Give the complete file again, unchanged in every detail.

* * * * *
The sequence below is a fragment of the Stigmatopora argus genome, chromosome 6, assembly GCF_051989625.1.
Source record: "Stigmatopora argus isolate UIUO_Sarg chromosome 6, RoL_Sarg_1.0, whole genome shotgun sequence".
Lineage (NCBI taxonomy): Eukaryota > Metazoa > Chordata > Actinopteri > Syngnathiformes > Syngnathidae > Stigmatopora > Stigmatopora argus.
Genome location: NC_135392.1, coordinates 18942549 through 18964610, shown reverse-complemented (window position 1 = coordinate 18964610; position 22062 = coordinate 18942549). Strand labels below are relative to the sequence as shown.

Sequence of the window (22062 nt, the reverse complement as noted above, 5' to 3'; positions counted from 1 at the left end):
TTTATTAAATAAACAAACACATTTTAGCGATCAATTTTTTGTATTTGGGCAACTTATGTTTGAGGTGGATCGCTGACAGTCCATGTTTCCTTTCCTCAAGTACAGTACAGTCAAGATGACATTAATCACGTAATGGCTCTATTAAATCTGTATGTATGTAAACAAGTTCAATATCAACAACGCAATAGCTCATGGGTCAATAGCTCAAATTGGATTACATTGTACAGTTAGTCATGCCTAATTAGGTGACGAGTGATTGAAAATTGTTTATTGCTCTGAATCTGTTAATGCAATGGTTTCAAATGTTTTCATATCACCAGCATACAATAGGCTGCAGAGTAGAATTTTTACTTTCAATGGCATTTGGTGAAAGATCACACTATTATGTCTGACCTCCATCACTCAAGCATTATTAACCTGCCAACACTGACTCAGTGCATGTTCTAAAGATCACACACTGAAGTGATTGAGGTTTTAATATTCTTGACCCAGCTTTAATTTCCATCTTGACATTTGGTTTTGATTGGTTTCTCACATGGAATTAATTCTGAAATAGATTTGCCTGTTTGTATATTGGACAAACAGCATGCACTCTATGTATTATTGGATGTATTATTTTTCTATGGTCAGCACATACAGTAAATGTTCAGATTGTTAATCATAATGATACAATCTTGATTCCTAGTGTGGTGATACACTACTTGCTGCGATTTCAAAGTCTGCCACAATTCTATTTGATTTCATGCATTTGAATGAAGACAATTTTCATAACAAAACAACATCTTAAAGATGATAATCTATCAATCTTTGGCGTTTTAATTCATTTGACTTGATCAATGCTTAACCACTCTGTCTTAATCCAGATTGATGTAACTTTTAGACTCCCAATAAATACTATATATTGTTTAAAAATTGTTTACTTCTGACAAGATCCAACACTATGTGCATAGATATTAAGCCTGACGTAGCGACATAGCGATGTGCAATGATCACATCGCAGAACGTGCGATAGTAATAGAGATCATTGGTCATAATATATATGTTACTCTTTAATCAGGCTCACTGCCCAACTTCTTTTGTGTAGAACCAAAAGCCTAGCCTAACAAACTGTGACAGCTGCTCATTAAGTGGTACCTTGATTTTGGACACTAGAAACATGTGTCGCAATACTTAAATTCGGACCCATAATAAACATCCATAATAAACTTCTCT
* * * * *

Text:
The sequence below is a fragment of the Stigmatopora argus genome, chromosome 6, assembly GCF_051989625.1.
Source record: "Stigmatopora argus isolate UIUO_Sarg chromosome 6, RoL_Sarg_1.0, whole genome shotgun sequence".
Lineage (NCBI taxonomy): Eukaryota > Metazoa > Chordata > Actinopteri > Syngnathiformes > Syngnathidae > Stigmatopora > Stigmatopora argus.
Genome location: NC_135392.1, coordinates 18942549 through 18964610, shown reverse-complemented (window position 1 = coordinate 18964610; position 22062 = coordinate 18942549). Strand labels below are relative to the sequence as shown.

Sequence of the window (22062 nt, the reverse complement as noted above, 5' to 3'; positions counted from 1 at the left end):
TTTATTAAATAAACAAACACATTTTAGCGATCAATTTTTTGTATTTGGGCAACTTATGTTTGAGGTGGATCGCTGACAGTCCATGTTTCCTTTCCTCAAGTACAGTACAGTCAAGATGACATTAATCACGTAATGGCTCTATTAAATCTGTATGTATGTAAACAAGTTCAATATCAACAACGCAATAGCTCATGGGTCAATAGCTCAAATTGGATTACATTGTACAGTTAGTCATGCCTAATTAGGTGACGAGTGATTGAAAATTGTTTATTGCTCTGAATCTGTTAATGCAATGGTTTCAAATGTTTTCATATCACCAGCATACAATAGGCTGCAGAGTAGAATTTTTACTTTCAATGGCATTTGGTGAAAGATCACACTATTATGTCTGACCTCCATCACTCAAGCATTATTAACCTGCCAACACTGACTCAGTGCATGTTCTAAAGATCACACACTGAAGTGATTGAGGTTTTAATATTCTTGACCCAGCTTTAATTTCCATCTTGACATTTGGTTTTGATTGGTTTCTCACATGGAATTAATTCTGAAATAGATTTGCCTGTTTGTATATTGGACAAACAGCATGCACTCTATGTATTATTGGATGTATTATTTTTCTATGGTCAGCACATACAGTAAATGTTCAGATTGTTAATCATAATGATACAATCTTGATTCCTAGTGTGGTGATACACTACTTGCTGCGATTTCAAAGTCTGCCACAATTCTATTTGATTTCATGCATTTGAATGAAGACAATTTTCATAACAAAACAACATCTTAAAGATGATAATCTATCAATCTTTGGCGTTTTAATTCATTTGACTTGATCAATGCTTAACCACTCTGTCTTAATCCAGATTGATGTAACTTTTAGACTCCCAATAAATACTATATATTGTTTAAAAATTGTTTACTTCTGACAAGATCCAACACTATGTGCATAGATATTAAGCCTGACGTAGCGACATAGCGATGTGCAATGATCACATCGCAGAACGTGCGATAGTAATAGAGATCATTGGTCATAATATATATGTTACTCTTTAATCAGGCTCACTGCCCAACTTCTTTTGTGTAGAACCAAAAGCCTAGCCTAACAAACTGTGACAGCTGCTCATTAAGTGGTACCTTGATTTTGGACACTAGAAACATGTGTCGCAATACTTAAATTCGGACCCATAATAAACATCCATAATAAACTTCTCT